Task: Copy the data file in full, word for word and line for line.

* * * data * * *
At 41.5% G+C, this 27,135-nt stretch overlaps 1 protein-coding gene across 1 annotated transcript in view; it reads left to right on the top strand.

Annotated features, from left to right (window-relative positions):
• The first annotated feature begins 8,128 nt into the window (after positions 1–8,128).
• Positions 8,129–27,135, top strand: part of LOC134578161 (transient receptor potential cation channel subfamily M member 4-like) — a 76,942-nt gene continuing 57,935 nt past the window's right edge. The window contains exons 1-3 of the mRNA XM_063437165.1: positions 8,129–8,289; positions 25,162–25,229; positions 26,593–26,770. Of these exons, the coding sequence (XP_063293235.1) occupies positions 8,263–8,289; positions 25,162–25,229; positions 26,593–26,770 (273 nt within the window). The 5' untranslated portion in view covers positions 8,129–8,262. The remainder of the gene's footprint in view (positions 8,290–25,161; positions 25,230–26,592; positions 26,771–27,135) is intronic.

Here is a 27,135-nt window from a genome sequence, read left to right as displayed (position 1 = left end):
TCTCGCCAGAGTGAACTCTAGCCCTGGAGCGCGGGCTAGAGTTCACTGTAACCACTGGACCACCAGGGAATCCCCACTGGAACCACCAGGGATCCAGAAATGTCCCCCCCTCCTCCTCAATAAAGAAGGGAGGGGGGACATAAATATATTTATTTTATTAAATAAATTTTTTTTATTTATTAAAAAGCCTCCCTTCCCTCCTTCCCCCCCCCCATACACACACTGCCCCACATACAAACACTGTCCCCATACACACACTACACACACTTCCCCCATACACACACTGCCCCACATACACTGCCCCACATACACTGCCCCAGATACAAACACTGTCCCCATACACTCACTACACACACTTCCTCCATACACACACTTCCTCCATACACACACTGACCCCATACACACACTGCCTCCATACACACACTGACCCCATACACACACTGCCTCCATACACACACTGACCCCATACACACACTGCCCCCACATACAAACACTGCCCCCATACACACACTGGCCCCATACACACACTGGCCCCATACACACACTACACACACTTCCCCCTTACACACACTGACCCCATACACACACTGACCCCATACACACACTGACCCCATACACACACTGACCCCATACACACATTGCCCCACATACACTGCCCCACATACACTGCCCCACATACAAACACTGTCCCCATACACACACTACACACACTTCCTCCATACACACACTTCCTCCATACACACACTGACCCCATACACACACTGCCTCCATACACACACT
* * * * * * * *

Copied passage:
At 41.5% G+C, this 27,135-nt stretch overlaps 1 protein-coding gene across 1 annotated transcript in view; it reads left to right on the top strand.

Annotated features, from left to right (window-relative positions):
• The first annotated feature begins 8,128 nt into the window (after positions 1–8,128).
• Positions 8,129–27,135, top strand: part of LOC134578161 (transient receptor potential cation channel subfamily M member 4-like) — a 76,942-nt gene continuing 57,935 nt past the window's right edge. The window contains exons 1-3 of the mRNA XM_063437165.1: positions 8,129–8,289; positions 25,162–25,229; positions 26,593–26,770. Of these exons, the coding sequence (XP_063293235.1) occupies positions 8,263–8,289; positions 25,162–25,229; positions 26,593–26,770 (273 nt within the window). The 5' untranslated portion in view covers positions 8,129–8,262. The remainder of the gene's footprint in view (positions 8,290–25,161; positions 25,230–26,592; positions 26,771–27,135) is intronic.

Here is a 27,135-nt window from a genome sequence, read left to right as displayed (position 1 = left end):
TCTCGCCAGAGTGAACTCTAGCCCTGGAGCGCGGGCTAGAGTTCACTGTAACCACTGGACCACCAGGGAATCCCCACTGGAACCACCAGGGATCCAGAAATGTCCCCCCCTCCTCCTCAATAAAGAAGGGAGGGGGGACATAAATATATTTATTTTATTAAATAAATTTTTTTTATTTATTAAAAAGCCTCCCTTCCCTCCTTCCCCCCCCCCATACACACACTGCCCCACATACAAACACTGTCCCCATACACACACTACACACACTTCCCCCATACACACACTGCCCCACATACACTGCCCCACATACACTGCCCCAGATACAAACACTGTCCCCATACACTCACTACACACACTTCCTCCATACACACACTTCCTCCATACACACACTGACCCCATACACACACTGCCTCCATACACACACTGACCCCATACACACACTGCCTCCATACACACACTGACCCCATACACACACTGCCCCCACATACAAACACTGCCCCCATACACACACTGGCCCCATACACACACTGGCCCCATACACACACTACACACACTTCCCCCTTACACACACTGACCCCATACACACACTGACCCCATACACACACTGACCCCATACACACACTGACCCCATACACACATTGCCCCACATACACTGCCCCACATACACTGCCCCACATACAAACACTGTCCCCATACACACACTACACACACTTCCTCCATACACACACTTCCTCCATACACACACTGACCCCATACACACACTGCCTCCATACACACACT